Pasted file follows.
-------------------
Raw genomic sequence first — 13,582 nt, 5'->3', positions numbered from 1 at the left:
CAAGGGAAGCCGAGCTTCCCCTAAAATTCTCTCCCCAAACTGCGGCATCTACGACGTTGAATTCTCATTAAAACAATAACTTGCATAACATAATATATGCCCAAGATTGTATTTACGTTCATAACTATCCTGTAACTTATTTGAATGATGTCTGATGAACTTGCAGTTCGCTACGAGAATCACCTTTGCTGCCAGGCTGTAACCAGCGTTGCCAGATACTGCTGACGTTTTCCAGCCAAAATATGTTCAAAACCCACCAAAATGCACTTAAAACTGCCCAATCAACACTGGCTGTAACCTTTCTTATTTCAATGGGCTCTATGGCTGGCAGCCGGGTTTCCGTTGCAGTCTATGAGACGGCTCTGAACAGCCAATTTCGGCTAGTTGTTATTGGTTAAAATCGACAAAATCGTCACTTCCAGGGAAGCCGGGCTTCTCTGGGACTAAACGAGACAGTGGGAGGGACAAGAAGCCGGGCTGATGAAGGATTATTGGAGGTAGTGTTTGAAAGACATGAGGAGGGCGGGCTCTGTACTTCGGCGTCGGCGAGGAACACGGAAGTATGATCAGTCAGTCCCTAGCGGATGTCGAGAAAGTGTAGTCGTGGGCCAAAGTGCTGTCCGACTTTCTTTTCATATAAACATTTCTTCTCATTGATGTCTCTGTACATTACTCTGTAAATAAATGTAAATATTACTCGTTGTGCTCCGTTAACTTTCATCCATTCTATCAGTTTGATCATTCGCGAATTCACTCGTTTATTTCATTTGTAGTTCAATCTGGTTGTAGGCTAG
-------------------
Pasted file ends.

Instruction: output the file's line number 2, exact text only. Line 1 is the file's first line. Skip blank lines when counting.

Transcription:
CAAGGGAAGCCGAGCTTCCCCTAAAATTCTCTCCCCAAACTGCGGCATCTACGACGTTGAATTCTCATTAAAACAATAACTTGCATAACATAATATATGCCCAAGATTGTATTTACGTTCATAACTATCCTGTAACTTATTTGAATGATGTCTGATGAACTTGCAGTTCGCTACGAGAATCACCTTTGCTGCCAGGCTGTAACCAGCGTTGCCAGATACTGCTGACGTTTTCCAGCCAAAATATGTTCAAAACCCACCAAAATGCACTTAAAACTGCCCAATCAACACTGGCTGTAACCTTTCTTATTTCAATGGGCTCTATGGCTGGCAGCCGGGTTTCCGTTGCAGTCTATGAGACGGCTCTGAACAGCCAATTTCGGCTAGTTGTTATTGGTTAAAATCGACAAAATCGTCACTTCCAGGGAAGCCGGGCTTCTCTGGGACTAAACGAGACAGTGGGAGGGACAAGAAGCCGGGCTGATGAAGGATTATTGGAGGTAGTGTTTGAAAGACATGAGGAGGGCGGGCTCTGTACTTCGGCGTCGGCGAGGAACACGGAAGTATGATCAGTCAGTCCCTAGCGGATGTCGAGAAAGTGTAGTCGTGGGCCAAAGTGCTGTCCGACTTTCTTTTCATATAAACATTTCTTCTCATTGATGTCTCTGTACATTACTCTGTAAATAAATGTAAATATTACTCGTTGTGCTCCGTTAACTTTCATCCATTCTATCAGTTTGATCATTCGCGAATTCACTCGTTTATTTCATTTGTAGTTCAATCTGGTTGTAGGCTAG